Stories From The Camp: Shepherdess Of The Himalayas
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A wonderful morning at the Chamba Camp, Thiksey, as we showed some of the guests the astonishing documentary film Shepherdess of the Himalayas.
The film was directed by award-winning documentary filmmaker Stanzin Dorjai, who is from Ladakh, and is one of the very few filmmakers working in the region.
He was born to a semi-nomadic family in a village called Gya, some 70 kilometres from the capital, Leh, where his family owns yaks and sheep. He became a part of SECMOL, the Students’ Educational and Cultural Movement of Ladakh, where many journalists, photographers and writers would volunteer, and it is here that he learnt the art of filmmaking. He graduated with a degree in Arts from Jammu University, before working as an editor executive producer and cinematographer.
In 2006, he founded the Himalayan Film House, a production company set up to make documentaries about the fast disappearing culture of the roof of the world.
Shepherdess of the Himalayas follows his older sister Tsering, who spends almost 11 months of the year alone, apart from her flock of 300 sheep and Pashmina goats, on a 5,500 metre-high Himalayan plateau in Ladakh. The film has garnered praise and awards from around the world.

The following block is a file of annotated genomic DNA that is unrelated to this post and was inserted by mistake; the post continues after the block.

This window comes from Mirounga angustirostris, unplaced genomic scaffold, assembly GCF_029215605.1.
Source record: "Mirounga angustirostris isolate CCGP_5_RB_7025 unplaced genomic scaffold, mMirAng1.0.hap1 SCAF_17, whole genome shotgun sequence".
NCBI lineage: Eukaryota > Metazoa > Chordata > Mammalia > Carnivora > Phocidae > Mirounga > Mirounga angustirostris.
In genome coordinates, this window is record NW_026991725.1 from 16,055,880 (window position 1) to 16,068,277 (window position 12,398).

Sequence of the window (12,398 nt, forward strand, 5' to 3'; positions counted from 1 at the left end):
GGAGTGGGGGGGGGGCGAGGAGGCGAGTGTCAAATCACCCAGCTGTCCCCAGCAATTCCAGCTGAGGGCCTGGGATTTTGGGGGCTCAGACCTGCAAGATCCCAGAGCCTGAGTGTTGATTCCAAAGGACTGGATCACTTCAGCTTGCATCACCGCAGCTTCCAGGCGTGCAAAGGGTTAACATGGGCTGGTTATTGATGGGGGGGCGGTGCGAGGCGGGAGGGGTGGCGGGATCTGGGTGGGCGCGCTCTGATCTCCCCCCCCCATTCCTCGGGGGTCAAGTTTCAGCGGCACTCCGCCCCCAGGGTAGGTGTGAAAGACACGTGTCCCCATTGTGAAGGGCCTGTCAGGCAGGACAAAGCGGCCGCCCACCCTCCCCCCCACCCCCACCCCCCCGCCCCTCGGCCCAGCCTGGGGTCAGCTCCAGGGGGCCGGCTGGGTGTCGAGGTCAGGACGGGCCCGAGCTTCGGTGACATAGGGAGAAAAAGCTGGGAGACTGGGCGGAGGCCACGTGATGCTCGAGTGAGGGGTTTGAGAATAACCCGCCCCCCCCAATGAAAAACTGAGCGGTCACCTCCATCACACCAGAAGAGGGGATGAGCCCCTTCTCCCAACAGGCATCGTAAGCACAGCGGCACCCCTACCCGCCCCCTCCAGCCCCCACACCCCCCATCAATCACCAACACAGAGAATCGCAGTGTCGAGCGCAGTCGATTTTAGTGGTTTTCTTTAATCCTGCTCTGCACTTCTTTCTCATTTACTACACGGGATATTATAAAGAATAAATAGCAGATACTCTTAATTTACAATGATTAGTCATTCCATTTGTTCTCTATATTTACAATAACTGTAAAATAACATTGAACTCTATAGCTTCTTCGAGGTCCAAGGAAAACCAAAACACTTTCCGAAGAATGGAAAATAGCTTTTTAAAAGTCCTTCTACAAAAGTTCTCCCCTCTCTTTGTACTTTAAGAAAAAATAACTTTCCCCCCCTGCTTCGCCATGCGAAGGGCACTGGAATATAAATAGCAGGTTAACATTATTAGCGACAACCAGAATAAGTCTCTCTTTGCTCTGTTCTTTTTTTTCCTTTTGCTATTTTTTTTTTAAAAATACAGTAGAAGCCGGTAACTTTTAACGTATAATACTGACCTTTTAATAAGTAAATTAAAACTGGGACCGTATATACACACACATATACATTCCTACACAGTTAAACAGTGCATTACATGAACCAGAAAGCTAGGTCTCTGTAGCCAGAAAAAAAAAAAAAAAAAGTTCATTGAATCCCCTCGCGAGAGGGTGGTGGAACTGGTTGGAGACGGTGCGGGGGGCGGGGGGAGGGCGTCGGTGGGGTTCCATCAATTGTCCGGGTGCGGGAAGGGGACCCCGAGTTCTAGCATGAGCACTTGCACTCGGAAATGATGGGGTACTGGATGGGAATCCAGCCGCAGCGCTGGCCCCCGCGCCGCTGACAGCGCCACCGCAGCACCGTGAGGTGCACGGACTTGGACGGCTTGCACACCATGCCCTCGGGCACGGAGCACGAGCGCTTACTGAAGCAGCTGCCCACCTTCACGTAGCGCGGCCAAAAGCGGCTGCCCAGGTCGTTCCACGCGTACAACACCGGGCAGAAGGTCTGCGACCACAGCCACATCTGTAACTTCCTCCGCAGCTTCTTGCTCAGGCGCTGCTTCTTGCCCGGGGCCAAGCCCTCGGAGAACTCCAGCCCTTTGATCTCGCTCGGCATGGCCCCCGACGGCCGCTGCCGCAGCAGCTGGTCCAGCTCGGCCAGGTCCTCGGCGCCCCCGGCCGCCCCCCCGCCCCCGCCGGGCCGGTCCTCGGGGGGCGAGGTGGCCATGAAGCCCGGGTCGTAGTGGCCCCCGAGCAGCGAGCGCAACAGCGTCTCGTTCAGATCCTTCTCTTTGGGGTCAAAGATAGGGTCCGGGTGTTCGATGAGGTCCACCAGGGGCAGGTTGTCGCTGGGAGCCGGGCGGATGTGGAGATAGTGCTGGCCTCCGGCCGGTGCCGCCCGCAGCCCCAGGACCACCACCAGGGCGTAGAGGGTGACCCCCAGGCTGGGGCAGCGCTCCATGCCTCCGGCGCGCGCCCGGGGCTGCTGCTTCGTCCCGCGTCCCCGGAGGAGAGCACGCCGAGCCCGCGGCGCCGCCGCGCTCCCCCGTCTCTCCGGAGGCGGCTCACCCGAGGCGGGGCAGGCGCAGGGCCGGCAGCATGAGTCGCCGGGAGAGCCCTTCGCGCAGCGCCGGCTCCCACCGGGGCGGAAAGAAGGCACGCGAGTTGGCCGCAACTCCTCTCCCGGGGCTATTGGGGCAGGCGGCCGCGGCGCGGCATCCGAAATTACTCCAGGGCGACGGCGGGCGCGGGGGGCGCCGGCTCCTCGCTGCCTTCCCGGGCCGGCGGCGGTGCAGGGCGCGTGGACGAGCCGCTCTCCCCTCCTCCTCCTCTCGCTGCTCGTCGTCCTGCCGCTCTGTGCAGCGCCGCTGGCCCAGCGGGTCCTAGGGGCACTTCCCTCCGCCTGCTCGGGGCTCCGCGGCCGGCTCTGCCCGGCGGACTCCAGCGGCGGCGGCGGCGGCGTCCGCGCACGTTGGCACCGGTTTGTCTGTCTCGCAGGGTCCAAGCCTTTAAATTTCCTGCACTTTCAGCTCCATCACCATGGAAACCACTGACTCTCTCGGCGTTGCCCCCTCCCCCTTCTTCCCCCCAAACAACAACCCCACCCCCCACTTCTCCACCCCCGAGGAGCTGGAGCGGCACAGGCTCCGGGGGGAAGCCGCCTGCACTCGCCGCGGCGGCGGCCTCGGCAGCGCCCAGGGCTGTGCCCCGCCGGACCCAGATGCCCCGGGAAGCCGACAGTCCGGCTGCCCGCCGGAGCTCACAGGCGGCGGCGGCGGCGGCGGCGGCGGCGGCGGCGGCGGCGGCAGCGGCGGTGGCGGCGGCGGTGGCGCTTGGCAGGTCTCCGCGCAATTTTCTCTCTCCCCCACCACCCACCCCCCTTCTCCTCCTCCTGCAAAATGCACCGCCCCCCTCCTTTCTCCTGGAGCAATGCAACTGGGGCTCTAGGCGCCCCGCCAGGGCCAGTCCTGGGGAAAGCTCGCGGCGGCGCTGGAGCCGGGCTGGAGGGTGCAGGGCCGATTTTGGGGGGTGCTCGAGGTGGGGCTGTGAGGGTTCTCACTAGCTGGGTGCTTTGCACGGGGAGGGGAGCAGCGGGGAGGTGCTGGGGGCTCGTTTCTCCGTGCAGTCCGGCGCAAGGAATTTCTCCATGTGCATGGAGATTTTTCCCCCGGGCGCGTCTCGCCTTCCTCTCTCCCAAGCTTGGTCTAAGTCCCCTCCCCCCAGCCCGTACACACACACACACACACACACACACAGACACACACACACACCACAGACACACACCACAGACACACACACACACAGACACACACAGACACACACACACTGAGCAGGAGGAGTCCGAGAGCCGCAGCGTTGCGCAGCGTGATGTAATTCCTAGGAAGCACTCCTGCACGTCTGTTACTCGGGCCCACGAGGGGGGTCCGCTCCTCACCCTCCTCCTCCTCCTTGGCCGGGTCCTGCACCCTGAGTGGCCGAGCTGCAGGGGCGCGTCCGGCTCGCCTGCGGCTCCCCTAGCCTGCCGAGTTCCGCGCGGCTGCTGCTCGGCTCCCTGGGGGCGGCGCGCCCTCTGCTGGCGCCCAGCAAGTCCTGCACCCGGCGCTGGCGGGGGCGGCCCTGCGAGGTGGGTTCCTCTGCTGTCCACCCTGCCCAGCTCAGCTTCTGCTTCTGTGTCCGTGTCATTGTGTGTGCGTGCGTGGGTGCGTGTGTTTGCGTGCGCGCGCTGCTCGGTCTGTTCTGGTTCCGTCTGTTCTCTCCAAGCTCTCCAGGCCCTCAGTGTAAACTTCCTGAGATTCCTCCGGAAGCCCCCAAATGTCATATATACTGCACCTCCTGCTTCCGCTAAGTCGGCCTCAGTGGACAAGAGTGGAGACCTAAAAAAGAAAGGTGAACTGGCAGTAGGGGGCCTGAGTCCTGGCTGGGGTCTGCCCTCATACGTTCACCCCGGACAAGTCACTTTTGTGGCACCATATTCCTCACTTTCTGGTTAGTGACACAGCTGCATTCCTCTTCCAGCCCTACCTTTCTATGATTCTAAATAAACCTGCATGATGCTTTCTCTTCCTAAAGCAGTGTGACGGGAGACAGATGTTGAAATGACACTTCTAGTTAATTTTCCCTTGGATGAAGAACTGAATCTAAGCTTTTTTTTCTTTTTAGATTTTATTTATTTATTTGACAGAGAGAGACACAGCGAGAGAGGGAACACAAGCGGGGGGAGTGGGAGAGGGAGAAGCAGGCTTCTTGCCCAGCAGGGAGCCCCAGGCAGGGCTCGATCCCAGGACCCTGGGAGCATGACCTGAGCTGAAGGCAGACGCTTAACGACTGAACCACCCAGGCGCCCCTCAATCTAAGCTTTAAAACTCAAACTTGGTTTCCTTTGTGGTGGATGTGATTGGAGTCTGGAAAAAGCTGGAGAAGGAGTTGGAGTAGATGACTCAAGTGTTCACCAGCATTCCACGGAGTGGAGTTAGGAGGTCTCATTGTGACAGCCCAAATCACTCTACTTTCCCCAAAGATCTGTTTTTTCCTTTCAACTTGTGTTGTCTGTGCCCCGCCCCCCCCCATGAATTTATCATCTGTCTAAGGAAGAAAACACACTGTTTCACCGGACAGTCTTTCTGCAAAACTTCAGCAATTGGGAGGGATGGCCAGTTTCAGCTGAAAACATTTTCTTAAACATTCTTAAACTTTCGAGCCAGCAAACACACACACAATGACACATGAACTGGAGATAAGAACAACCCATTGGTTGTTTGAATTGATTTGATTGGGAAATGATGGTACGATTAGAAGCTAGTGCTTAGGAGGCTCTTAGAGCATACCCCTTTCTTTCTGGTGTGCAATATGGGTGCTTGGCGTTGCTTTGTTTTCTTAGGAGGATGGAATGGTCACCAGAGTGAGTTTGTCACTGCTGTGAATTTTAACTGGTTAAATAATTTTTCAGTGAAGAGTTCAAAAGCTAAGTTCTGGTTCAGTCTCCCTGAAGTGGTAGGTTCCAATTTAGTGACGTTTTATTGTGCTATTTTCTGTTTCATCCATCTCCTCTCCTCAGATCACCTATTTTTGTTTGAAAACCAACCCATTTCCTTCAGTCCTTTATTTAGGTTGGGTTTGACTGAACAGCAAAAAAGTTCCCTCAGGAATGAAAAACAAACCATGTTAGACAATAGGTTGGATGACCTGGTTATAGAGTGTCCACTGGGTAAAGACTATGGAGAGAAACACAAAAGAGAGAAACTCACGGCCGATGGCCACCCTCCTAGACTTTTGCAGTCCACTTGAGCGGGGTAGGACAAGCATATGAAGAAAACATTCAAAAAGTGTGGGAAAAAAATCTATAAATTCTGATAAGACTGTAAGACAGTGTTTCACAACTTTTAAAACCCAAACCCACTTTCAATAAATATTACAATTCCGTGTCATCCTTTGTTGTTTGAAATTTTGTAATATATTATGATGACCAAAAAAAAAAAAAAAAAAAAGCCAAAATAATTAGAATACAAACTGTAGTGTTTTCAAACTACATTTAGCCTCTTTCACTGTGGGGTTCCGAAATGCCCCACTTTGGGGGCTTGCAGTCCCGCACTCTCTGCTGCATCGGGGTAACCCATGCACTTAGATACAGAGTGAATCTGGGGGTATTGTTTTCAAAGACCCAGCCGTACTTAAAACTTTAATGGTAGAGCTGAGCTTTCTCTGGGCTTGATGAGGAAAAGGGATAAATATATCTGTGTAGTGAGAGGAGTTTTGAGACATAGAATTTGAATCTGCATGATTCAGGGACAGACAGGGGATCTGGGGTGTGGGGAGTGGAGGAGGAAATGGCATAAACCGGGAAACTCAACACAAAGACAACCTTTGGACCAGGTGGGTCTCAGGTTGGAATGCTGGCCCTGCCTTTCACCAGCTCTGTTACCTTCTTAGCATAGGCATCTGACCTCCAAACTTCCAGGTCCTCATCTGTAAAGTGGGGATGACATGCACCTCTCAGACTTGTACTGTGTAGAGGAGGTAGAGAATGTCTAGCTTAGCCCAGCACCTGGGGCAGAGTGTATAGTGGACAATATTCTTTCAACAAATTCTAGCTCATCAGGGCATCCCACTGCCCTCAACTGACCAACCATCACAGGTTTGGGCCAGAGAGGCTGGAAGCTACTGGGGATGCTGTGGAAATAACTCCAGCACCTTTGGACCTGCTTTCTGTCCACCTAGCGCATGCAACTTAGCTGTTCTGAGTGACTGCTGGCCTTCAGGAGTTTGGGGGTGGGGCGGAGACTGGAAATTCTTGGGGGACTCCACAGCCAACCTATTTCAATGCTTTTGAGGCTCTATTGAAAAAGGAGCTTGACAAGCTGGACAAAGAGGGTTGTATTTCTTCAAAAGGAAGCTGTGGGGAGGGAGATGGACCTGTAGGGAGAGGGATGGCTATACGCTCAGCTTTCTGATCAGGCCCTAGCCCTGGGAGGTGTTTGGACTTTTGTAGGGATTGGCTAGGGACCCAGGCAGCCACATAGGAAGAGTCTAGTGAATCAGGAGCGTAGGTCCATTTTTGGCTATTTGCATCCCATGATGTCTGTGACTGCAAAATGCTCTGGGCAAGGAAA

“This documentary is a tribute to my childhood and Tsering. She amazed me every single day as I shot the documentary, and made me wonder why I am not a strong person like her,” says Dorjai.
The documentary was shot over a period of three years in Gya-Miru valley, where temperatures can reach as low as -32 degrees. You watch Tsering guiding her flock through the mountains towards the pastures, fighting the cold, loneliness and physical fatigue, with only a radio as a connection to the rest of the world. An astonishing woman, and a vital link with ancient Ladakhi culture, Shepherdess of the Himalayas is a crucially important document of a fascinating and valuable way of life.
We were thrilled that Dorjai was happy to come to the camp to show his film, he has already travelled around the world showing it to festival audiences, and basked in prolonged standing ovations. And he was happy to talk about the film afterwards and answer questions about it. Some of his stories about taking Tsering with him to Paris for a showing are hilarious and moving at the same time.
We at TUTC were immensely proud to have had him come and talk to us and share his insights, and look forward to sharing his magnificent work with other groups of guests in the future.
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